We therefore affirm the district court's dismissal of Mr. Hall's § 1983 claim on the ground that the complaint fails to allege state action.

B. 42 U.S.C. § 1985

Mr. Hall also seeks relief under 42 U.S.C. § 1985(3) based on an alleged conspiracy to deprive him of his rights under the Fourteenth Amendment.   This claim suffers from the same defect as his § 1983 claim in that § 1985(3) does not offer protection against the type of private conspiracy alleged in his complaint.   See Brown v. Reardon, 770 F.2d 896, 906 (10th Cir.1985) (“ ‘[A]n alleged conspiracy to infringe [constitutional] rights is not a violation of § 1985(3) unless it is proved that the state is involved in the conspiracy or that the aim of the conspiracy is to influence the activity of the state.’ ”) (quoting United Bhd. of Carpenters & Joiners v. Scott, 463 U.S. 825, 830, 103 S.Ct. 3352, 77 L.Ed.2d 1049 (1983));  see also Tilton v. Richardson, 6 F.3d 683, 687 (10th Cir.1993) (“ § 1985(3) is not applicable to private conspiracies that aim at rights that by definition only shield against State interference”).   Like his § 1983 claim, Mr. Hall's § 1985 claim fails because of the absence of well-pleaded allegations that Mr. Witteman's alleged misconduct was state action.


 “In order to bring a RICO claim, a plaintiff must allege a violation of 18 U.S.C. § 1962, which consists of four elements:  (1) conduct (2) of an enterprise (3) through a pattern (4) of racketeering activity.”  Gillmor v. Thomas, 490 F.3d 791, 797 (10th Cir.2007) (internal quotation marks omitted).   A “ ‘pattern of racketeering activity’ requires at least two acts of racketeering activity.”  18 U.S.C. § 1961(5).   Those acts, commonly referred to as “predicate acts,” must be violations of certain statutes.   See id. § 1961(1).   Mr. Hall's complaint alleges violations of federal mail-fraud, wire-fraud, and extortion statutes.   Although the district court held those allegation to be inadequate, we need not address that issue.   Even if the allegations of predicate acts were adequate, we agree with the district court that the complaint does not adequately allege a “pattern” of racketeering activity because it fails to allege sufficient continuity to sustain a RICO claim.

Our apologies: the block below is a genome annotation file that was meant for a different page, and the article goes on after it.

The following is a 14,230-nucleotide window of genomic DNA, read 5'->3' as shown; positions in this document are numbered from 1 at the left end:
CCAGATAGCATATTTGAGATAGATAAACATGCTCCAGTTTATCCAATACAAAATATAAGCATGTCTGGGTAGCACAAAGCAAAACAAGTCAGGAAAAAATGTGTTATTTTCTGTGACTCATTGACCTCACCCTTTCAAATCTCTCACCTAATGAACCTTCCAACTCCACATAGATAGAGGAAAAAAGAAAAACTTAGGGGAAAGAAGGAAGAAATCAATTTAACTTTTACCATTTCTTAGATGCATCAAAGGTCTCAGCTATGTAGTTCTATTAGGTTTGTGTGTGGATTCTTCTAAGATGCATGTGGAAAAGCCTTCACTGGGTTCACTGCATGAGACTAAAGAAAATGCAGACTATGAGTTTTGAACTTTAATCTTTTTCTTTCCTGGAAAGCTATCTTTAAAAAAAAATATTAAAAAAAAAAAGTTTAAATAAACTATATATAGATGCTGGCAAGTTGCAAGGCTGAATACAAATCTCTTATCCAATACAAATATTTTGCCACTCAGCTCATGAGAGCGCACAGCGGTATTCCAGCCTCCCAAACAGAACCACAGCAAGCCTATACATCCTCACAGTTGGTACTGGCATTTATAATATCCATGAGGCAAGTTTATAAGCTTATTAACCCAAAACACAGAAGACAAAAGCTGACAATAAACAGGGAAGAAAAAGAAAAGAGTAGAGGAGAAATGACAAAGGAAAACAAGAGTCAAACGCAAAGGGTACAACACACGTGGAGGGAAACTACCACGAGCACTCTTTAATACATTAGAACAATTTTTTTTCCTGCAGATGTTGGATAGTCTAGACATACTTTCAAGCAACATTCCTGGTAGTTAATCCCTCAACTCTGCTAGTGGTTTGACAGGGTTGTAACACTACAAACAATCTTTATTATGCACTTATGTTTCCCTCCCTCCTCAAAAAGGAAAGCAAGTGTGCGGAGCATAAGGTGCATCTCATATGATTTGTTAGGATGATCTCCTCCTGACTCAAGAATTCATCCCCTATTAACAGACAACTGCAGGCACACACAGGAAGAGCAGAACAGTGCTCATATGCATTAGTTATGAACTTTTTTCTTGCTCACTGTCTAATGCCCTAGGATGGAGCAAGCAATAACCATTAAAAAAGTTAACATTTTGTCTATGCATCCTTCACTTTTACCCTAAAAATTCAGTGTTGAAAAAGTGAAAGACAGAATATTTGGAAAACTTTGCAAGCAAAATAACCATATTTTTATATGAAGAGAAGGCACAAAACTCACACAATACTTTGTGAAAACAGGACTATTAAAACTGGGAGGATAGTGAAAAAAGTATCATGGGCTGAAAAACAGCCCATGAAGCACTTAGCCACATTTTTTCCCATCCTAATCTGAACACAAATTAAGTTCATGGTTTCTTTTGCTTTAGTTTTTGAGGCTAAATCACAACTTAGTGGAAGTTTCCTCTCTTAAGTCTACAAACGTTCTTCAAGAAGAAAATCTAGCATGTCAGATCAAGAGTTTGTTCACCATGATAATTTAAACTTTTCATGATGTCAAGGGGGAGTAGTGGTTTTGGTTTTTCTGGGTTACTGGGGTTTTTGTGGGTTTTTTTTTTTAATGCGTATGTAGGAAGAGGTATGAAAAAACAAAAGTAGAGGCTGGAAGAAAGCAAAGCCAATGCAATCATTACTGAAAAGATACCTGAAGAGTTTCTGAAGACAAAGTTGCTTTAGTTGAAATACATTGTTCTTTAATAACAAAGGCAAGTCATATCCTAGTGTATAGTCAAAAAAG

“RICO is not aimed at the isolated offender.”  Tal v. Hogan, 453 F.3d 1244, 1267 (10th Cir.2006) (internal quotation marks omitted).   To satisfy RICO's pattern requirement, Mr. Hall needed to allege not only that the defendants had committed two or more predicate acts, but also “that the predicates themselves amount to, or that they otherwise constitute a threat of, continuing racketeering activity.”  H.J. Inc. v. Nw. Bell Tel. Co., 492 U.S. 229, 240, 109 S.Ct. 2893, 106 L.Ed.2d 195 (1989).   As the district court concluded, however,

At best, what plaintiff alleges is a closed-ended series of predicate acts constituting a single scheme to accomplish a discrete goal [publication of the Responsive Advertisement in lieu of Plaintiff's Advertisement] directed at only one individual [the plaintiff] with no potential to extend to other persons or entities.

R., Vol. 3 Doc. 126 at 38 (brackets in original).   We agree.   The district court therefore properly dismissed the RICO claim on this basis.   See Duran v. Carris, 238 F.3d 1268, 1271 (10th Cir.2001) (upholding dismissal when plaintiff failed to allege “the type of long-term criminal activity envisioned by Congress when it enacted RICO”).

D. Amendment of Complaint

 Finally, we reject Mr. Hall's contention that the district court abused its discretion in denying his request to amend the complaint.   We have long held that such a request “must give adequate notice to the district court and to the opposing party of the basis of the proposed amendment.”   Calderon v. Kan. Dep't of Social & Rehab. Servs., 181 F.3d 1180, 1186-87 (10th Cir.1999).   Without this information the district court is not required to recognize, let alone grant, a motion to amend.   See id. at 1187.   The district court generously considered Mr. Hall's request in this case even though he had failed to submit a proposed amendment or a separate motion under Rule 15.   Although Mr. Hall's failure to attach a proposed amendment would not in itself have justified denying him leave to amend, he nowhere explained how a proposed amendment would cure the deficiencies identified by the district court.   Because “we do not require district courts to engage in independent research or read the minds of litigants to determine if information justifying an amendment exists,” we conclude that the district court did not abuse its discretion in denying leave to amend in this case.  Calderon, 181 F.3d at 1187 (brackets and internal quotation marks omitted).


The judgment of the district court is AFFIRMED.


1.   Mr. Hall has filed two notices of appeal giving us jurisdiction. The first, in No. 08-3251, was premature, but our jurisdiction over that appeal ripened upon the district court's October 1, 2008, order finally adjudicating all claims against all parties.   See Lewis v. B.F. Goodrich, Co., 850 F.2d 641, 645 (10th Cir.1988).   Mr. Hall filed the second notice of appeal, in No. 08-3299, after the district court had entered its final judgment.

HARTZ, Circuit Judge.